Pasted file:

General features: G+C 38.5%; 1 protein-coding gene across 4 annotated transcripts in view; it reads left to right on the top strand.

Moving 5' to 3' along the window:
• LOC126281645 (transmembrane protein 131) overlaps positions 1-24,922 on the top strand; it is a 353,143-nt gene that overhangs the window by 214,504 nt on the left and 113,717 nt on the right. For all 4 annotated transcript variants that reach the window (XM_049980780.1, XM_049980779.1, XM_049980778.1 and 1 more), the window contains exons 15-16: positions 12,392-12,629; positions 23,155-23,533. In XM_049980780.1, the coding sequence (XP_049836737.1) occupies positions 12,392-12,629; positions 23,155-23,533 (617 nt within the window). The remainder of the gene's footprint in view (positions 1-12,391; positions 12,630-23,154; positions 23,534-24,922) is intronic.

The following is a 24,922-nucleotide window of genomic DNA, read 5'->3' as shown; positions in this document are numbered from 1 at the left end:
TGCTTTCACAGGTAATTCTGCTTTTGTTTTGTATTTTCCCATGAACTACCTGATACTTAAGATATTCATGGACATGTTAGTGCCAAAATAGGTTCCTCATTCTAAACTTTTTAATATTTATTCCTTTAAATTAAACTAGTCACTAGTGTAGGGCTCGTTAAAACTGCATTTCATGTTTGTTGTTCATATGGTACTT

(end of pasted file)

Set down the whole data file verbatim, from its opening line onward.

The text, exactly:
General features: G+C 38.5%; 1 protein-coding gene across 4 annotated transcripts in view; it reads left to right on the top strand.

Moving 5' to 3' along the window:
• LOC126281645 (transmembrane protein 131) overlaps positions 1-24,922 on the top strand; it is a 353,143-nt gene that overhangs the window by 214,504 nt on the left and 113,717 nt on the right. For all 4 annotated transcript variants that reach the window (XM_049980780.1, XM_049980779.1, XM_049980778.1 and 1 more), the window contains exons 15-16: positions 12,392-12,629; positions 23,155-23,533. In XM_049980780.1, the coding sequence (XP_049836737.1) occupies positions 12,392-12,629; positions 23,155-23,533 (617 nt within the window). The remainder of the gene's footprint in view (positions 1-12,391; positions 12,630-23,154; positions 23,534-24,922) is intronic.

The following is a 24,922-nucleotide window of genomic DNA, read 5'->3' as shown; positions in this document are numbered from 1 at the left end:
TGCTTTCACAGGTAATTCTGCTTTTGTTTTGTATTTTCCCATGAACTACCTGATACTTAAGATATTCATGGACATGTTAGTGCCAAAATAGGTTCCTCATTCTAAACTTTTTAATATTTATTCCTTTAAATTAAACTAGTCACTAGTGTAGGGCTCGTTAAAACTGCATTTCATGTTTGTTGTTCATATGGTACTT